Book Excerpt

The Early Germans From Cologne

And their Milwaukee settlement. Excerpt from a new book, ‘Germans in Milwaukee: A Neighborhood History.’

By - Mar 4th, 2021 10:26 am
The New Coeln House (ca 1912) on South Howell Avenue, today known as the Landmark 1850 Inn, is Milwaukee’s oldest saloon. Landmark 1850 Inn.

The New Coeln House (ca 1912) on South Howell Avenue, today known as the Landmark 1850 Inn, is Milwaukee’s oldest saloon. Landmark 1850 Inn.

In the early 1840s a group of mainly Catholic German immigrants from the rural areas around the Rhine River and Cologne (German Köln) acquired homesteads on heavily forested Wisconsin lands ceded by the Potawatomi Indians. Their original settlement became a farming hamlet on Howell near today’s College Avenue. They called their hamlet New Coeln (or New Köln). The region where they settled had just been designated the Town of Lake by the Territory of Wisconsin, and would later be annexed to Milwaukee and become the neighborhood of New Coeln at the edge of Milwaukee Mitchell International Airport on the city’s far south side. By 1847 the hamlet had approximately 50 settlers and a new Catholic parish.

St. Stephen’s Catholic Church: An Incredible Survival

Situated among the farm acres of the German immigrants was a privately owned log cabin that was originally used for celebrating Mass once a month. Once settled, the landowners contributed logs for the construction of a formal church that was completed in 1847. By 1850 they added a rectory and school. The community named its parish St. Stephen’s Catholic Church after St. Stephen, the first martyr of Christianity. In 1884 the parishioners rebuilt the church.

But St. Stephen’s Catholic Church would experience a long chain of tragedies. It burned down on May 13, 1908, was reconstructed, and again burned down on January 1, 1926—this fire overcoming both church and rectory. Yet again the hardy German settlers voted to rebuild. The new church, with an altar and sanctuary carved from Slovenian white oak, survived another fire in 1979—this time due to arson.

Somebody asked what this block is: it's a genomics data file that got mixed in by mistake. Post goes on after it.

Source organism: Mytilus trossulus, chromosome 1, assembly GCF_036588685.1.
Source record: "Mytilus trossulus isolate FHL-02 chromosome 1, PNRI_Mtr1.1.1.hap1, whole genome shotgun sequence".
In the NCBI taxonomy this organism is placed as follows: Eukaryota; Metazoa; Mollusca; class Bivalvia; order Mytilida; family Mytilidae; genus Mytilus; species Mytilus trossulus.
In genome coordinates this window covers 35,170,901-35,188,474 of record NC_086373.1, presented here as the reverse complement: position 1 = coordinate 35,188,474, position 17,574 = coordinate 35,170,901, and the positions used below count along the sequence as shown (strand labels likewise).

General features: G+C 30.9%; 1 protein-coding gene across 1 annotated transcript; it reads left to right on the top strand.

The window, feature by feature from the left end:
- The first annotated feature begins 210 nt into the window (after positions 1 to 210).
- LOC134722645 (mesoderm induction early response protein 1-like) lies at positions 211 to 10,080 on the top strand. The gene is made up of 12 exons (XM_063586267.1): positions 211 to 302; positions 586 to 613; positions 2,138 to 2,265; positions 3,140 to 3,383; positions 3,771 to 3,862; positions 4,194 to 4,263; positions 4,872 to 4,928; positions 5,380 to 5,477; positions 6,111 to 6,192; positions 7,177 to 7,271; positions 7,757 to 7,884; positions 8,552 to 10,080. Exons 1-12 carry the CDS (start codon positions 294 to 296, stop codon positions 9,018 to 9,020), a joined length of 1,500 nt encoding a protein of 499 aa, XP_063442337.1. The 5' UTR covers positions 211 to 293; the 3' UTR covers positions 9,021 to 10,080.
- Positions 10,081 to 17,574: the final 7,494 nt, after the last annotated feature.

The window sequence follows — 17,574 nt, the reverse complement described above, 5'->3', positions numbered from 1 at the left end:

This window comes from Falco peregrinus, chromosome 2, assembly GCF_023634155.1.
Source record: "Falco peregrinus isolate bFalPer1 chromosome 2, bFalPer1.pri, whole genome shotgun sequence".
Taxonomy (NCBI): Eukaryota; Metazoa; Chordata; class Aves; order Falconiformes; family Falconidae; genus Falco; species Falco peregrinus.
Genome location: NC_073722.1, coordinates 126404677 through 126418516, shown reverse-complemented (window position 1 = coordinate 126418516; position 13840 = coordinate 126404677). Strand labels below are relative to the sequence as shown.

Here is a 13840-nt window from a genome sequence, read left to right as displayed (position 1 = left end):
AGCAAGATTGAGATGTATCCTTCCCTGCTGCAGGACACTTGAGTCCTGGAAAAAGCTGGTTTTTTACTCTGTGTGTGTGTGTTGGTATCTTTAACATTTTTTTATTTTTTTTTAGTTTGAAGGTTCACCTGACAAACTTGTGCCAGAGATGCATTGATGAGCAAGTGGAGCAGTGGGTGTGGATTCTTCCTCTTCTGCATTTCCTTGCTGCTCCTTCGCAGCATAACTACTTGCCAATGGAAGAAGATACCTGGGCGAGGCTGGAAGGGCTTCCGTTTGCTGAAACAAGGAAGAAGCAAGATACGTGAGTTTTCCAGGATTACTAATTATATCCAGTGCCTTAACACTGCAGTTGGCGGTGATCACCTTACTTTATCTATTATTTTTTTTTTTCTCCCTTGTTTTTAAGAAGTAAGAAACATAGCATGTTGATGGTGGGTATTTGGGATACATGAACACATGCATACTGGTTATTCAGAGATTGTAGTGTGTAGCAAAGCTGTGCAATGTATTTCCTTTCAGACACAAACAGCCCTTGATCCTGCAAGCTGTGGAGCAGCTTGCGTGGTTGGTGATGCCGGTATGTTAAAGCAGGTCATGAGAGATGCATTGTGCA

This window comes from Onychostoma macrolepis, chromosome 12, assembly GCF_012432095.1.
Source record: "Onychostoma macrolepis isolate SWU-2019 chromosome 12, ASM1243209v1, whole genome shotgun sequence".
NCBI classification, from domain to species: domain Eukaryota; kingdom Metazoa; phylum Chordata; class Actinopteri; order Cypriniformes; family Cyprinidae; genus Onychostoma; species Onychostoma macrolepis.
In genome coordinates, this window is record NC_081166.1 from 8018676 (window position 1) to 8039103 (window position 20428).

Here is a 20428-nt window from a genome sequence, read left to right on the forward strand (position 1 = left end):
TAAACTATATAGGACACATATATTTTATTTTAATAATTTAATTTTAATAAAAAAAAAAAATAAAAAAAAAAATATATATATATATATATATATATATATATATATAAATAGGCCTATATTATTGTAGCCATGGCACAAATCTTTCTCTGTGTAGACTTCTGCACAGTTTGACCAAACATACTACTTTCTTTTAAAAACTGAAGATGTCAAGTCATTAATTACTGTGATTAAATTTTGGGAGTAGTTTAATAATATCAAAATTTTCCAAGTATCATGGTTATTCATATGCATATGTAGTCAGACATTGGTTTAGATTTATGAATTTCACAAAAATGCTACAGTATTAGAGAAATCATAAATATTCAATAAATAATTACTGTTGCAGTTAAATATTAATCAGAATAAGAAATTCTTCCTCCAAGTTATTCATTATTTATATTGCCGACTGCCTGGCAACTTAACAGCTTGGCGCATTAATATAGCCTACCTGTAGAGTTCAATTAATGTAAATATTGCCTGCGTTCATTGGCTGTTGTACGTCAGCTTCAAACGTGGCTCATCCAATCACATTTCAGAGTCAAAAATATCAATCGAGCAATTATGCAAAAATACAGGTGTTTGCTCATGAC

Despite its great persistence, St. Stephen’s Catholic Church eventually moved. Over the years, it had become a more diverse metropolitan parish and found itself engulfed in airport expansion and competition from nearby churches. Under pressure from the Archbishop to close, join another parish, or rebuild in Oak Creek (a suburb just south of Milwaukee), the parishioners chose the latter. No longer a pillar of its original New Coeln community, the Oak Creek church broke ground in 2008—but again not without misfortune. A month prior to its opening, lightning struck the bell tower. The church once again survived and was formally dedicated in November of 2009.

But returning to the early New Coeln neighborhood, the German settlers continued farming, and did so well into the late 20th century.